A good and even blend is important for a uniform distribution of the fibres in the yarn diameter and on the running length of the thread.
Fibre consumption is rising and in particular, filaments are finding use in an increasing number of applications. For the short staple spinning mill, the trend is also towards man-made fibres, but especially to blends with various fibre materials. Thus the functionality of the end product can be specifically influenced.
The Experts agree that with growing prosperity the fibre consumption per head will continue to increase. Forecasts assume that by 2030 the worldwide fi- bre consumption will rise to approximately 115 million tonne.
All raw materials will contribute to this growth, however filaments more than staple fibres. The share of filaments will increase from 39 per cent in 2010 to 49 per cent in 2030. New applications, particularly in the finer yarn count range, will contribute to this. Filaments have good functional properties for textile as well as technical applications. The development is also driven by the growing share of knitted fabric applications with increasingly finer gauge. Notably with fine yarn counts, filaments are particularly economic.
Despite this development, the consumption of short staple fibres will rise to around 58 million tonne. In the short staple spinning mill, the share of cotton will decrease from 54 per cent in 2010 to 48 per cent in 2030. The absolute consumption will grow slightly from 25 million tonne in 2010 to 28 million tonne in 2030. Around half the fibres will be processed in their pure form. The other half will be spun to blended yarns. The blends from cotton with polyester dominate the blended yarns with almost 50 per cent.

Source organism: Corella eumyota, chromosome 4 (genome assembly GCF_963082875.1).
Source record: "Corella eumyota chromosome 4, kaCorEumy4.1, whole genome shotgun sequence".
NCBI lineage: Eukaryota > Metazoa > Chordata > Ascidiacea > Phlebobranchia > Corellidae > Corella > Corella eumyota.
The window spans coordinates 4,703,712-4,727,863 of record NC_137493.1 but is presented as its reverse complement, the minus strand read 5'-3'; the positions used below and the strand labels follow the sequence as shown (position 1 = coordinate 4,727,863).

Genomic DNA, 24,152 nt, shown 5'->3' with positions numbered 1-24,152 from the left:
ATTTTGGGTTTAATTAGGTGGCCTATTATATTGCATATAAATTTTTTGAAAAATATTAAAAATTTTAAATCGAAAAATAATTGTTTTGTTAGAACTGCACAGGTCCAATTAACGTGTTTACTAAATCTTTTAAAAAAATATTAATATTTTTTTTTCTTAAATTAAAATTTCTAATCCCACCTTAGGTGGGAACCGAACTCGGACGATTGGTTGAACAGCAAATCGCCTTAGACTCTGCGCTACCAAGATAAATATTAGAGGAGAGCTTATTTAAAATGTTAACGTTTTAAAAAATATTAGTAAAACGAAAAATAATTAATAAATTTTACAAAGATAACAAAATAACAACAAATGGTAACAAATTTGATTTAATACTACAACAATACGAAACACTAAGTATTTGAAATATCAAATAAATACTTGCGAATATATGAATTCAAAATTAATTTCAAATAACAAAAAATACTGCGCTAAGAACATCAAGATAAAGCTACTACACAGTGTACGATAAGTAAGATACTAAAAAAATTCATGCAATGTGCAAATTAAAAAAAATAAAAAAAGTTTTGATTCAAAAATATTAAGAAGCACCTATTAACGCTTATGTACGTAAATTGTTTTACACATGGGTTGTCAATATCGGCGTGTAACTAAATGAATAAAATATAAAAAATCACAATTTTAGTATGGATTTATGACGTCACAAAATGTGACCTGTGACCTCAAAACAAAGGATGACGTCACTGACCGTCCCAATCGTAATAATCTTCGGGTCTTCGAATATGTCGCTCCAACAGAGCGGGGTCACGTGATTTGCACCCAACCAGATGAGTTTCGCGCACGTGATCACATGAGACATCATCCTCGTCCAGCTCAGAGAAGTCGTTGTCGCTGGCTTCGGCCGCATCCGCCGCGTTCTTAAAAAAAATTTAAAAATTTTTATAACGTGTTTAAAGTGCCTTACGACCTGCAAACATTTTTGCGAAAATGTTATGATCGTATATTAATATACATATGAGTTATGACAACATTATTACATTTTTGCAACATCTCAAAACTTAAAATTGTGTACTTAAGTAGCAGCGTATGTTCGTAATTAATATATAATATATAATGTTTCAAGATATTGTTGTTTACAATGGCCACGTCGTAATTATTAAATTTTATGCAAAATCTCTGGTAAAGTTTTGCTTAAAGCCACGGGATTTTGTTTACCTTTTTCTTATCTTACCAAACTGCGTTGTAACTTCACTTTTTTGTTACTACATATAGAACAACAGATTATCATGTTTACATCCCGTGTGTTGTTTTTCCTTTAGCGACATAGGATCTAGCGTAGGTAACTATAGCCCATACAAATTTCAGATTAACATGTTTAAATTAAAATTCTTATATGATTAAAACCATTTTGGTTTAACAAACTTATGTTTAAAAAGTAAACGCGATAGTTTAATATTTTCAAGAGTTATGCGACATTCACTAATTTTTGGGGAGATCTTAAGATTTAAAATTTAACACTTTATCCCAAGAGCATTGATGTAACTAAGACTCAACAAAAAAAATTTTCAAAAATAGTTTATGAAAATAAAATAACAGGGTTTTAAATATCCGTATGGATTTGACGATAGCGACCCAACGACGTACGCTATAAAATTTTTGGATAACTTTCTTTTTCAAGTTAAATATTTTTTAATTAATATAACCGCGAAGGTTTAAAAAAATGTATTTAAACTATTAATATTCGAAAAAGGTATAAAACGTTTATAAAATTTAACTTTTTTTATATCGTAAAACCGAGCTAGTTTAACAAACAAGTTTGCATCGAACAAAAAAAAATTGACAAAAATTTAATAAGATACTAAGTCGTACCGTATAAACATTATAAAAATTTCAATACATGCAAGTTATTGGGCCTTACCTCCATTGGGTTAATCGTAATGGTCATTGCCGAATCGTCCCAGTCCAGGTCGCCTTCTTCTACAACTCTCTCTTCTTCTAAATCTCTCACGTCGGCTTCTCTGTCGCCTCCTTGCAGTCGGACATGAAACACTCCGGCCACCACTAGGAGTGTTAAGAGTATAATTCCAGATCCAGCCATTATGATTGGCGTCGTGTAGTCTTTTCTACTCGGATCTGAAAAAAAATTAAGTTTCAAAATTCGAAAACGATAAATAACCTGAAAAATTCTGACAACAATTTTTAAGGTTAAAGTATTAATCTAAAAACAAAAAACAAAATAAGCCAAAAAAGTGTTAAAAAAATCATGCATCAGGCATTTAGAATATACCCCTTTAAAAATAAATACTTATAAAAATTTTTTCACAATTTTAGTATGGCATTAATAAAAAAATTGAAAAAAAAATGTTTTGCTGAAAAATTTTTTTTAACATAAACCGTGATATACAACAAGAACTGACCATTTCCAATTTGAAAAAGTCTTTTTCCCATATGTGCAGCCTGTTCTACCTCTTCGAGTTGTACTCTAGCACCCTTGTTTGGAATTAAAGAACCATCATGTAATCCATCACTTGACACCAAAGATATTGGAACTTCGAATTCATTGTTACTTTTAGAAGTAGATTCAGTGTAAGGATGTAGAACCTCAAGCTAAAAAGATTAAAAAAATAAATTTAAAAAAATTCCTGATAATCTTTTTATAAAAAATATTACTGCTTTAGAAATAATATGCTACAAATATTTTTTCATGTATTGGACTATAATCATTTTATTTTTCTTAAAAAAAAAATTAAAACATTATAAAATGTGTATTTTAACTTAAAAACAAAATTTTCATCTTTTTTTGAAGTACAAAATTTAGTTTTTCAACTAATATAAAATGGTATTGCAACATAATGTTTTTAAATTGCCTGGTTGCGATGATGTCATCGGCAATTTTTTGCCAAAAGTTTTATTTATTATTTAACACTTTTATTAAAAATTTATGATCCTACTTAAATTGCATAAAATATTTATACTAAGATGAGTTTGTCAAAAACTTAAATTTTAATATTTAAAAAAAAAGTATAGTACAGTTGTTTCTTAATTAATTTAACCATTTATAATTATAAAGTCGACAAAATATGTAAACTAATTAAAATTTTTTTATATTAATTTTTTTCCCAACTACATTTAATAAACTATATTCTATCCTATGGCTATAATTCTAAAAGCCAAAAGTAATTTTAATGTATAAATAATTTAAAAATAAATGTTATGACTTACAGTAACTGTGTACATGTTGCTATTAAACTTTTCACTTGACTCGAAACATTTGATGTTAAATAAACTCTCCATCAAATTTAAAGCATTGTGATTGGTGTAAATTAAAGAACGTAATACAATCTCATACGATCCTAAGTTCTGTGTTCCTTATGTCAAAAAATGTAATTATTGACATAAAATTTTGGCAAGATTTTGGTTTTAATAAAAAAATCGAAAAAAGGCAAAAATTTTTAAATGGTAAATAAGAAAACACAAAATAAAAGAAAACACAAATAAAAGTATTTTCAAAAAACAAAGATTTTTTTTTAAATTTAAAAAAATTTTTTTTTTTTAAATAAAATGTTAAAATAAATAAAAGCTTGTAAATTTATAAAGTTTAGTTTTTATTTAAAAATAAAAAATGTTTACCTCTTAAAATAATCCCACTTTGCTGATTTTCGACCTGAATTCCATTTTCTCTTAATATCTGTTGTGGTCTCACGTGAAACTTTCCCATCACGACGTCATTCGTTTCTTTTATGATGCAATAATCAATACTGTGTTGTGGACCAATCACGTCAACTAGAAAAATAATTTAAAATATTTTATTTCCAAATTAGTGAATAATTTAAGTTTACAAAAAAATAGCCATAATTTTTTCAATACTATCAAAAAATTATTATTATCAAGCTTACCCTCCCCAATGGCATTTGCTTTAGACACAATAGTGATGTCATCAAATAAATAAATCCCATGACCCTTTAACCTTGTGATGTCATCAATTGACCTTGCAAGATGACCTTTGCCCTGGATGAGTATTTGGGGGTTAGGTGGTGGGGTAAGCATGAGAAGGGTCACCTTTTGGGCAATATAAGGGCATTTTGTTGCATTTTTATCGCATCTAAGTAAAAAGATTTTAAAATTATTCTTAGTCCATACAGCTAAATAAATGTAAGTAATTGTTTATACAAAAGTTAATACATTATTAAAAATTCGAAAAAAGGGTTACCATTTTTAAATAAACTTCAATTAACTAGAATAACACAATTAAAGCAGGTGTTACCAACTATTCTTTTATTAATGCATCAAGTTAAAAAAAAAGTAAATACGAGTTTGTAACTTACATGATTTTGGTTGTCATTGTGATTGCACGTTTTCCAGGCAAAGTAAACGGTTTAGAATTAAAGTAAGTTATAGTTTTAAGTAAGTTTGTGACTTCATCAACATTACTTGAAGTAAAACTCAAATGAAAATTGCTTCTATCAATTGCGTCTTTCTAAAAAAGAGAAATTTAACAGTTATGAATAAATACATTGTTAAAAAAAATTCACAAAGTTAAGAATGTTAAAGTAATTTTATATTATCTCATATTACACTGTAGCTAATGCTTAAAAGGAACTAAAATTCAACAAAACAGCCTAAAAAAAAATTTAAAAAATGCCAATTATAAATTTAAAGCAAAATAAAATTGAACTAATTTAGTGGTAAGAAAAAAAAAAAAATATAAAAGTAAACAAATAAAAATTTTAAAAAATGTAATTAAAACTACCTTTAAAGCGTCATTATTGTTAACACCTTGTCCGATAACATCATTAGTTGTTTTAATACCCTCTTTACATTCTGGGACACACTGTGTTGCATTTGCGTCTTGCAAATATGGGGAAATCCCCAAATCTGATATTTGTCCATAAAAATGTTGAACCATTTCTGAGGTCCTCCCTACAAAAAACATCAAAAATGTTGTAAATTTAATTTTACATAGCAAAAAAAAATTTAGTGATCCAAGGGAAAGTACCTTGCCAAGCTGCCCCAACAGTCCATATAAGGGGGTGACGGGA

The blending of fibres is made for two important reasons. One is that polyester is a cost-effective fibre and the raw material price is an important parameter for the whole yarn costs. The other is that the yarn characteristics can be specifically influenced by blends (see also Th.Weide, 2014, “Rieter Manual of Spinning” Volume 7, Chapter 4). These two reasons, costs and function, as well as the limited growth potential of cotton, mean that the share of blends will continue to increase.
Looking at the use of the yarns, cotton dominates the underwear sector. Viscose is also used as 100 per cent raw material in all applications. With technical textiles, 100 per cent polyester or its blends dominate. With outerwear, polyester dominates especially in blends with cotton and viscose as is similarly the case with home textiles. With the increasing use of man-made fibres, new questions arise for the short staple spinning mill. The Rieter Manual of Spinning Volume 7 deals comprehensively with the technological questions.
To manufacture a yarn from different fibre types, the spinning mill has to fulfil two requirements: produce the right blend ratio and mix the two fibre types well. A good and even blend is important for a uniform distribution of the fibres in the yarn diameter and on the running length of the thread. This, so that at every point in the yarn the blended fibre types appear in the same ratio. The fibre therefore has the same characteristics, such as strength and dyeing capacity, at every point.
The article is authored by Edda Walraf, Head Marketing, Machines & Systems, Rieter